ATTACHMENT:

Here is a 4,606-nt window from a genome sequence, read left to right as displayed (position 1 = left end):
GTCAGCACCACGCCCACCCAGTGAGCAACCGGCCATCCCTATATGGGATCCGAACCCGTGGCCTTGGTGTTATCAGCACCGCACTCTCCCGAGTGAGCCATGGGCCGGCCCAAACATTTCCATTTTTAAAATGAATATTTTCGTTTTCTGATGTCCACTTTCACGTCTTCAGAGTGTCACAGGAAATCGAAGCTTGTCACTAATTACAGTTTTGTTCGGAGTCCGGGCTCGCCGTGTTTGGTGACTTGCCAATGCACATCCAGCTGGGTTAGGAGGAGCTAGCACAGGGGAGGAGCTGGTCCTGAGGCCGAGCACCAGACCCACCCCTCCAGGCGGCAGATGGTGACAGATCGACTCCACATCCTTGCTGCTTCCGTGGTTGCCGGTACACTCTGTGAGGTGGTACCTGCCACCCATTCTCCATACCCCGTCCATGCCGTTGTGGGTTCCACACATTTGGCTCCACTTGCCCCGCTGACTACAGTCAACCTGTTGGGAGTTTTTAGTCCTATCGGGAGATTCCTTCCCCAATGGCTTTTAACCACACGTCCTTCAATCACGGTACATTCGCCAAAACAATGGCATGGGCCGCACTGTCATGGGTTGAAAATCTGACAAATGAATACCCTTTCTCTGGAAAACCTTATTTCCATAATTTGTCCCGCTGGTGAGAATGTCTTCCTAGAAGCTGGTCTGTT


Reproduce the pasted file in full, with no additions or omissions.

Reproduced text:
Here is a 4,606-nt window from a genome sequence, read left to right as displayed (position 1 = left end):
GTCAGCACCACGCCCACCCAGTGAGCAACCGGCCATCCCTATATGGGATCCGAACCCGTGGCCTTGGTGTTATCAGCACCGCACTCTCCCGAGTGAGCCATGGGCCGGCCCAAACATTTCCATTTTTAAAATGAATATTTTCGTTTTCTGATGTCCACTTTCACGTCTTCAGAGTGTCACAGGAAATCGAAGCTTGTCACTAATTACAGTTTTGTTCGGAGTCCGGGCTCGCCGTGTTTGGTGACTTGCCAATGCACATCCAGCTGGGTTAGGAGGAGCTAGCACAGGGGAGGAGCTGGTCCTGAGGCCGAGCACCAGACCCACCCCTCCAGGCGGCAGATGGTGACAGATCGACTCCACATCCTTGCTGCTTCCGTGGTTGCCGGTACACTCTGTGAGGTGGTACCTGCCACCCATTCTCCATACCCCGTCCATGCCGTTGTGGGTTCCACACATTTGGCTCCACTTGCCCCGCTGACTACAGTCAACCTGTTGGGAGTTTTTAGTCCTATCGGGAGATTCCTTCCCCAATGGCTTTTAACCACACGTCCTTCAATCACGGTACATTCGCCAAAACAATGGCATGGGCCGCACTGTCATGGGTTGAAAATCTGACAAATGAATACCCTTTCTCTGGAAAACCTTATTTCCATAATTTGTCCCGCTGGTGAGAATGTCTTCCTAGAAGCTGGTCTGTT